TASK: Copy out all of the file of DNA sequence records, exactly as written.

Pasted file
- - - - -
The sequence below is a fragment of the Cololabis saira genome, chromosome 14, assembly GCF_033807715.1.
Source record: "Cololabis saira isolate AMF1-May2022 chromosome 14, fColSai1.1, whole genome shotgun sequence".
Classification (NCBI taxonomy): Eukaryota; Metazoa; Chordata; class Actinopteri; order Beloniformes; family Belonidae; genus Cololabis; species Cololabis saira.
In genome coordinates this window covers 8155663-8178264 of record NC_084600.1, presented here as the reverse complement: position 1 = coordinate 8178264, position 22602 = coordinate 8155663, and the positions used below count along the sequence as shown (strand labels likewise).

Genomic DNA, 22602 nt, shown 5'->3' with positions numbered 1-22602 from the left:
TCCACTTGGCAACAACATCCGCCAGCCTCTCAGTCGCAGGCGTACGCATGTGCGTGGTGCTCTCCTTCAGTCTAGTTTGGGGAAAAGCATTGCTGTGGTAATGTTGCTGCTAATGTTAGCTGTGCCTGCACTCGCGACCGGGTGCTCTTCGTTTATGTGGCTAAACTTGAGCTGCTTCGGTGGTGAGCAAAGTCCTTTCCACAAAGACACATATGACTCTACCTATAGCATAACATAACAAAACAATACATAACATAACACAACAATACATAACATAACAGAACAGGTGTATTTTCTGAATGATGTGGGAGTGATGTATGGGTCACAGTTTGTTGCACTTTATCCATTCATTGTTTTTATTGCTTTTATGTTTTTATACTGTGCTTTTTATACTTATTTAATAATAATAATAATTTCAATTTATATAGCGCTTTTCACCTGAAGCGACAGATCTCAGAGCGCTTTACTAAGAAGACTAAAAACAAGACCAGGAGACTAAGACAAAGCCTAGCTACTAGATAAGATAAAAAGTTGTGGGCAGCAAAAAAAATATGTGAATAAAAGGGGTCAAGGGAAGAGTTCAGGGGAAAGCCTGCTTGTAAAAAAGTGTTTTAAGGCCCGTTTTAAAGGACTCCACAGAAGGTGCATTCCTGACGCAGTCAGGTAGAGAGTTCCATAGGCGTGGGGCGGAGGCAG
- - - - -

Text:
The sequence below is a fragment of the Cololabis saira genome, chromosome 14, assembly GCF_033807715.1.
Source record: "Cololabis saira isolate AMF1-May2022 chromosome 14, fColSai1.1, whole genome shotgun sequence".
Classification (NCBI taxonomy): Eukaryota; Metazoa; Chordata; class Actinopteri; order Beloniformes; family Belonidae; genus Cololabis; species Cololabis saira.
In genome coordinates this window covers 8155663-8178264 of record NC_084600.1, presented here as the reverse complement: position 1 = coordinate 8178264, position 22602 = coordinate 8155663, and the positions used below count along the sequence as shown (strand labels likewise).

Genomic DNA, 22602 nt, shown 5'->3' with positions numbered 1-22602 from the left:
TCCACTTGGCAACAACATCCGCCAGCCTCTCAGTCGCAGGCGTACGCATGTGCGTGGTGCTCTCCTTCAGTCTAGTTTGGGGAAAAGCATTGCTGTGGTAATGTTGCTGCTAATGTTAGCTGTGCCTGCACTCGCGACCGGGTGCTCTTCGTTTATGTGGCTAAACTTGAGCTGCTTCGGTGGTGAGCAAAGTCCTTTCCACAAAGACACATATGACTCTACCTATAGCATAACATAACAAAACAATACATAACATAACACAACAATACATAACATAACAGAACAGGTGTATTTTCTGAATGATGTGGGAGTGATGTATGGGTCACAGTTTGTTGCACTTTATCCATTCATTGTTTTTATTGCTTTTATGTTTTTATACTGTGCTTTTTATACTTATTTAATAATAATAATAATTTCAATTTATATAGCGCTTTTCACCTGAAGCGACAGATCTCAGAGCGCTTTACTAAGAAGACTAAAAACAAGACCAGGAGACTAAGACAAAGCCTAGCTACTAGATAAGATAAAAAGTTGTGGGCAGCAAAAAAAATATGTGAATAAAAGGGGTCAAGGGAAGAGTTCAGGGGAAAGCCTGCTTGTAAAAAAGTGTTTTAAGGCCCGTTTTAAAGGACTCCACAGAAGGTGCATTCCTGACGCAGTCAGGTAGAGAGTTCCATAGGCGTGGGGCGGAGGCAG